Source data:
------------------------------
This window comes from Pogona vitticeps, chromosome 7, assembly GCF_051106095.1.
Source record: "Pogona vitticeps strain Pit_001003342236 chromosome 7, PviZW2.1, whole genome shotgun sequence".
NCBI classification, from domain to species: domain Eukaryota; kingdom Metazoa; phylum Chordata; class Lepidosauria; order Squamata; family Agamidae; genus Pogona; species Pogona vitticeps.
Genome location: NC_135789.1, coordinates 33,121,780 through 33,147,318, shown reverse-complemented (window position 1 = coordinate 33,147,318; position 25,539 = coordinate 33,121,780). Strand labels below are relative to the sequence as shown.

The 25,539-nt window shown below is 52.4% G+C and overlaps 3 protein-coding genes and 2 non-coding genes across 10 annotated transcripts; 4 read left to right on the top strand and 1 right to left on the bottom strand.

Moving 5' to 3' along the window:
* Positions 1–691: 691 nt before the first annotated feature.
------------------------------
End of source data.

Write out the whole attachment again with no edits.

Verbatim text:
This window comes from Pogona vitticeps, chromosome 7, assembly GCF_051106095.1.
Source record: "Pogona vitticeps strain Pit_001003342236 chromosome 7, PviZW2.1, whole genome shotgun sequence".
NCBI classification, from domain to species: domain Eukaryota; kingdom Metazoa; phylum Chordata; class Lepidosauria; order Squamata; family Agamidae; genus Pogona; species Pogona vitticeps.
Genome location: NC_135789.1, coordinates 33,121,780 through 33,147,318, shown reverse-complemented (window position 1 = coordinate 33,147,318; position 25,539 = coordinate 33,121,780). Strand labels below are relative to the sequence as shown.

The 25,539-nt window shown below is 52.4% G+C and overlaps 3 protein-coding genes and 2 non-coding genes across 10 annotated transcripts; 4 read left to right on the top strand and 1 right to left on the bottom strand.

Moving 5' to 3' along the window:
* Positions 1–691: 691 nt before the first annotated feature.